The Gospel of Saint Mark 9:17-31
At that time, someone from the crowd answered him, “Teacher, I brought my son to you, for he has a spirit that makes him mute. And whenever it seizes him, it throws him down, and he foams and grinds his teeth and becomes rigid. So I asked your disciples to cast it out, and they were not able.” And he answered them, “O faithless generation, how long am I to be with you? How long am I to bear with you? Bring him to me.” And they brought the boy to him. And when the spirit saw him, immediately it convulsed the boy, and he fell on the ground and rolled about, foaming at the mouth. And Jesus asked his father, “How long has this been happening to him?” And he said, “From childhood. And it has often cast him into fire and into water, to destroy him. But if you can do anything, have compassion on us and help us.” And Jesus said to him, “‘If you can’! All things are possible for one who believes.” Immediately the father of the child cried out and said, “I believe; help my unbelief!” And when Jesus saw that a crowd came running together, he rebuked the unclean spirit, saying to it, “You mute and deaf spirit, I command you, come out of him and never enter him again.” And after crying out and convulsing him terribly, it came out, and the boy was like a corpse, so that most of them said, “He is dead.” But Jesus took him by the hand and lifted him up, and he arose. And when he had entered the house, his disciples asked him privately, “Why could we not cast it out?” And he said to them, “This kind cannot be driven out by anything but prayer.”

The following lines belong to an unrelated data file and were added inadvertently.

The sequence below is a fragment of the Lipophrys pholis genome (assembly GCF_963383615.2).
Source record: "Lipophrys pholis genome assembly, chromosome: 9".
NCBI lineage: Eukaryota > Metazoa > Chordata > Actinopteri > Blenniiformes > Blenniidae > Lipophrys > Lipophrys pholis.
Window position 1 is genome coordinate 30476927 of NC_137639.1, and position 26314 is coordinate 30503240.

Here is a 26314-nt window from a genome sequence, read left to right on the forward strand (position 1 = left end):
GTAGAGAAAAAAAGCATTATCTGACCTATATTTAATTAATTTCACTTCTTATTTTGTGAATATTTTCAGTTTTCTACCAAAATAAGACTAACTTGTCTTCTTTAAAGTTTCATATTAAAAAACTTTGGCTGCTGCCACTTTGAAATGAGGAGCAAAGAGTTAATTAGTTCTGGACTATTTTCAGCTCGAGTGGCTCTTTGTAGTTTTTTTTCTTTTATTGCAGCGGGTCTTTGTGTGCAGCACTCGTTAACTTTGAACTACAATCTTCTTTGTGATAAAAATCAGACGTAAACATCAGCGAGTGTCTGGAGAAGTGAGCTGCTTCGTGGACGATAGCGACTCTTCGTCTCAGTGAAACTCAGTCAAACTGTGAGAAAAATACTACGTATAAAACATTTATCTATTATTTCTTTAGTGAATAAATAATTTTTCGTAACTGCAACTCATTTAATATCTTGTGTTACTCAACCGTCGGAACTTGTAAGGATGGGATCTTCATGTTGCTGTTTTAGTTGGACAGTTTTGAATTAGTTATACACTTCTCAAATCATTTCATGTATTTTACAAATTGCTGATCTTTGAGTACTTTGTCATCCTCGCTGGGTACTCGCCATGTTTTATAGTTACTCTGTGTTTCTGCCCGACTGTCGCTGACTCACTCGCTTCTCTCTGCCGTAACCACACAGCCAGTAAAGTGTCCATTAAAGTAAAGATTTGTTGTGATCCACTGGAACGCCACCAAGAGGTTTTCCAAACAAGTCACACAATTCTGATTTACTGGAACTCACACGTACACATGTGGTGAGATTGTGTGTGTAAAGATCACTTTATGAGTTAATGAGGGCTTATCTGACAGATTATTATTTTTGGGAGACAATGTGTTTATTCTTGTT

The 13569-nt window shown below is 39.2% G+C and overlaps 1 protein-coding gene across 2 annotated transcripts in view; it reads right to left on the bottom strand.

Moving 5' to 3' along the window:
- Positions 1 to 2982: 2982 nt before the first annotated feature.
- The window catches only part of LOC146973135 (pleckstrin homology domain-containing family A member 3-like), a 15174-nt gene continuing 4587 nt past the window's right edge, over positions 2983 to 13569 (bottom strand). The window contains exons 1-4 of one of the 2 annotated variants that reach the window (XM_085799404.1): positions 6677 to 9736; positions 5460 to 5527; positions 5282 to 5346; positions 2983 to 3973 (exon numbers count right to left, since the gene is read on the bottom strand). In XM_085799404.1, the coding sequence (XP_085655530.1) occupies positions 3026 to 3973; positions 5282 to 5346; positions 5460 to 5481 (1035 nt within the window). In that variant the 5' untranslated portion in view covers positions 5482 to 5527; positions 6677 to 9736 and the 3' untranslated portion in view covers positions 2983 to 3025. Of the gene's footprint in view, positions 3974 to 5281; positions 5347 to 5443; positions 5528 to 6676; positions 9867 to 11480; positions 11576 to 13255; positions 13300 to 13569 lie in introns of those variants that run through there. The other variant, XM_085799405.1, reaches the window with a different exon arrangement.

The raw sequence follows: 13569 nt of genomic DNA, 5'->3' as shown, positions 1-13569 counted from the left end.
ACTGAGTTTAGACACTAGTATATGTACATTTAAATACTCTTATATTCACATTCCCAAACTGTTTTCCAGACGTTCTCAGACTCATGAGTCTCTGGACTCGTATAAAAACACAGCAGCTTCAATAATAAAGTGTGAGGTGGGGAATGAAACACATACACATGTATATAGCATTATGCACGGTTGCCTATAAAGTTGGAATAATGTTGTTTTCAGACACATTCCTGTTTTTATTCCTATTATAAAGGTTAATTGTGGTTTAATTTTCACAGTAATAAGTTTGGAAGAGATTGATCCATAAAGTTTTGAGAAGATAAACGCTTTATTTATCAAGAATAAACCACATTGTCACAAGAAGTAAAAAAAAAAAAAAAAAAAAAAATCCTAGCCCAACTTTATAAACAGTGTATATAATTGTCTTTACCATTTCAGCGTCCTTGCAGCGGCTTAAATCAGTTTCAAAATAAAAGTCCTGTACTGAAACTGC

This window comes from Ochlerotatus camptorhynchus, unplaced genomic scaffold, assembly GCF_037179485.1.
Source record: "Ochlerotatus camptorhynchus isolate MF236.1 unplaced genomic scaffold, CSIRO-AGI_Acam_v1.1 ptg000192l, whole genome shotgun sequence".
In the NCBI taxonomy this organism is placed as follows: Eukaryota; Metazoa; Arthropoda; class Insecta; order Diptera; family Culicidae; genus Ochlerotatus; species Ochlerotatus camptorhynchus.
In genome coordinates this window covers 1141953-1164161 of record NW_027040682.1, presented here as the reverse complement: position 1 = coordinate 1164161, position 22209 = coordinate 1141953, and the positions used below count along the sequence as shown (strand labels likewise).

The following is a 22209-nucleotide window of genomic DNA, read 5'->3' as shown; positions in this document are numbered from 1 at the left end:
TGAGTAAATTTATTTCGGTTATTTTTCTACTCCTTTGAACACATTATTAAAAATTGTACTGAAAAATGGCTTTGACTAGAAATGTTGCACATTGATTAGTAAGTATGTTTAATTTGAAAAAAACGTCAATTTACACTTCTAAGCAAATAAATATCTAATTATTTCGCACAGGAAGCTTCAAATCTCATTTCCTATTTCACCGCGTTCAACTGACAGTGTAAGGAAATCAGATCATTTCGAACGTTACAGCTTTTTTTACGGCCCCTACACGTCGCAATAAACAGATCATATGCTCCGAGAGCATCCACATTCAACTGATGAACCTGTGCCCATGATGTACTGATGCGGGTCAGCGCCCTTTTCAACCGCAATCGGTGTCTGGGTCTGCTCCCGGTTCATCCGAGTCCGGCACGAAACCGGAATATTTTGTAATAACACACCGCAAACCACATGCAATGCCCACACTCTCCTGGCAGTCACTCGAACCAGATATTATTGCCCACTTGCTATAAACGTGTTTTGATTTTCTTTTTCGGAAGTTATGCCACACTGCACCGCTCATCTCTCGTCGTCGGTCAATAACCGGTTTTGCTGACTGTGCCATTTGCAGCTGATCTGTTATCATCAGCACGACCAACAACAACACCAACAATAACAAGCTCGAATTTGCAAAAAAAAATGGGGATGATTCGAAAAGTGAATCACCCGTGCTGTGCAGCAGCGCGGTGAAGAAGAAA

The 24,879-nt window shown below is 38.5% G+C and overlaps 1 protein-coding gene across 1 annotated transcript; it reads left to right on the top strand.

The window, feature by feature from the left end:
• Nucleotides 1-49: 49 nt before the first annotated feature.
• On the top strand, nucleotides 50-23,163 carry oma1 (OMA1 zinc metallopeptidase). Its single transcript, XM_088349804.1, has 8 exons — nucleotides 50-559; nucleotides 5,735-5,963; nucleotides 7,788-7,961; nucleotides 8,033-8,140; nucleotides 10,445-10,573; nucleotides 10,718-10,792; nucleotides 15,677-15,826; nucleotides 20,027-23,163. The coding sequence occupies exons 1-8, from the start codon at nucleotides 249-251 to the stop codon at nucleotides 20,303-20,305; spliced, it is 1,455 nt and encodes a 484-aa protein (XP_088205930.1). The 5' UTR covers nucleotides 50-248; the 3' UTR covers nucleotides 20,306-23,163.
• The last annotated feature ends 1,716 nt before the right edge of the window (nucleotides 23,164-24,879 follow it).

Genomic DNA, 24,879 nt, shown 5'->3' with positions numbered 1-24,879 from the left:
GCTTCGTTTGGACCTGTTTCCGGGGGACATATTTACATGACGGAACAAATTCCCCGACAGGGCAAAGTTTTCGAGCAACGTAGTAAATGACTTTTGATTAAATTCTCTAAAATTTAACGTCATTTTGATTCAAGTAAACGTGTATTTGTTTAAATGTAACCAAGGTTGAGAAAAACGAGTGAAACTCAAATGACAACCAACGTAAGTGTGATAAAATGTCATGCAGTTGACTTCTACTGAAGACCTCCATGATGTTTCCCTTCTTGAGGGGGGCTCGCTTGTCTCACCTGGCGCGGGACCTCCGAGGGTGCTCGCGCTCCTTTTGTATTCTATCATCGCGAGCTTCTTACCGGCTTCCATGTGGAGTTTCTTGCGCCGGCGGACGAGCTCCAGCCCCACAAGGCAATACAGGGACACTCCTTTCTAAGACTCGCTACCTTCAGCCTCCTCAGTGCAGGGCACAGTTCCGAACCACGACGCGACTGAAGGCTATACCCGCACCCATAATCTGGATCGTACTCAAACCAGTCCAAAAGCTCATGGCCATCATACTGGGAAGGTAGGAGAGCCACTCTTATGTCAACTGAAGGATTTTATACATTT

They went on from there and passed through Galilee. And he did not want anyone to know, for he was teaching his disciples, saying to them, “The Son of Man is going to be delivered into the hands of men, and they will kill him. And when he is killed, after three days he will rise.”
“I Believe; Help Thou My Unbelief”
In the Name of the Father, the Son, and the Holy Spirit. Amen.
Today’s gospel presents us with an image of Jesus doing “the work He was sent to do,” in a most striking miracle of healing. Throughout the gospels, the message and ministry of the healing power of Christ occur again and again, reminding us that fundamental to the reason for Jesus coming into this broken and hurt and ailing world was – and, is – to make whole, to restore, to heal.
The story of the Mute (or, “dumb”) boy has several striking features which speak to us particularly during this season of the Great Fast.
First, and perhaps most obviously (if no less important, for that), Jesus tells us, as He tells the disciples, some of our demons – personal, corporate, and otherwise, “can only come out by prayer and fasting.” This gives us insight into part of what we are doing in this season of repentance, prayer, alms-giving, and fasting. Like the Sabbath, the Great Fast was made for man, not man for it. What this means, though, is that the disciplines we focus on particularly at this time of year not only cleanse and prepare us for the joyful feast of Pascha and help us to focus on what is important for each day throughout the year. The recognition of our need for repentance, for a relationship with God through prayer, and our complete dependence upon The One God, the Holy Trinity, for our sustenance and our very life are also part of how we are healed, delivered from afflictions and demons, and restored to the wholeness which God gave us at birth, and wishes for us to have, again, with Him, for eternity.